Trump and Congress Take a “First Step” to Reduce Mass Incarceration
On Friday, December 21, President Donald Trump signed the First Step Act, a rare and important bipartisan criminal justice reform bill that will make small reductions to some prison sentences—mostly for drug offenders—while boosting inmates’ ability to earn their release faster through good time credits. The bill will affect less than 3 percent of the federal prison population, which hovers around 181,000, a far cry from the number of people held in state prisons.
While the modest, “baby step” of a bill has faced criticism for not going far enough to address injustices in the federal criminal justice system (or, for going too far), it has garnered the praise of many advocates and civil rights organizations, including the ACLU.
“We applaud the bipartisan group of lawmakers for listening to advocates,” the ACLU said on Twitter, in response to the passage of the First Step Act. “This law will give thousands of currently incarcerated people a second chance and help undo some of the many harms caused by our broken criminal justice system.”
Those who have experienced incarceration first hand also stepped up to support the bill this year. In June, a group of approximately 40 former inmates sent a letter to Congressional leaders, arguing that the First Step Act, while far from perfect, will still have a meaningful impact on the lives of federal prisoners and their families.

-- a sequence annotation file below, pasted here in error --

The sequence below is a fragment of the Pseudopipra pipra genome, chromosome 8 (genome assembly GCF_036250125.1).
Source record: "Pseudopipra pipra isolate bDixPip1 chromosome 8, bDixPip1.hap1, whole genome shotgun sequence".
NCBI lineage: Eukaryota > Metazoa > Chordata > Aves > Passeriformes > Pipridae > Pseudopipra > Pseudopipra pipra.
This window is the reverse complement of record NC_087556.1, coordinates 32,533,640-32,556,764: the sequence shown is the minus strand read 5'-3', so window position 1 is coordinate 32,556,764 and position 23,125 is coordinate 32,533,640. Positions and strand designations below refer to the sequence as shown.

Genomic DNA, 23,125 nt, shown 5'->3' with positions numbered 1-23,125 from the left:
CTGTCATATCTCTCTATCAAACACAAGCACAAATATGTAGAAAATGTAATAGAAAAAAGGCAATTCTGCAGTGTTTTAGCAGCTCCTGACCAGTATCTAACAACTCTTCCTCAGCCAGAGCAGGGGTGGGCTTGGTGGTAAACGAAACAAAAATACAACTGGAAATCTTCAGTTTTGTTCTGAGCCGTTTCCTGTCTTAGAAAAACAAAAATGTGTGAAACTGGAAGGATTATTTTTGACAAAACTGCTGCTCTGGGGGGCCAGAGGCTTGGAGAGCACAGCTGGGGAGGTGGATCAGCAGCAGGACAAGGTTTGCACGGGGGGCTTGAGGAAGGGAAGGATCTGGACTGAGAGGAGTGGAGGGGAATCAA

While it will take some months for the details of the First Step Act’s risk assessment tool to be worked out (we’ll have more on that later), there are a bunch of particularly noteworthy California criminal justice bills that will go into effect on January 1, 2019.
New Year, New Laws
Law Enforcement Fights Back Against Looming Police Transparency Law
One of the most contentious new criminal justice laws taking effect on the first of the year, a bill to open up police personnel records in the name of transparency and accountability, is facing serious pushback from members of the law enforcement community.
The new law, SB 1421, will require police agencies in California to release records related to incidents in which officers use force—specifically, when they discharge their firearms or Tasers, use a weapon to strike a person’s head or neck, or use force that results in serious bodily harm or death.
The bill will also make records of on-duty sexual assault, including when cops exchange sex for leniency, available to the public.
Finally, SB 1421 will give the public access to records when officers are found to have been dishonest in the “reporting, investigation, or prosecution of a crime.”
The records will be redacted to remove some personal information, like the officer’s home address and family members’ names, as well as certain information about complainants and witnesses. Certain information will also be removed if “disclosure would cause an unwarranted invasion of personal privacy that clearly outweighs the strong public interest in records about misconduct by peace officers and custodial officers,” or if there was a specific reason that disclosing the information would pose a serious physical danger to the officer or others.
Earlier this month, in anticipation of the new law going into effect, the Inglewood City Council voted to destroy more than 100 Inglewood PD shooting records and other internal investigation documents.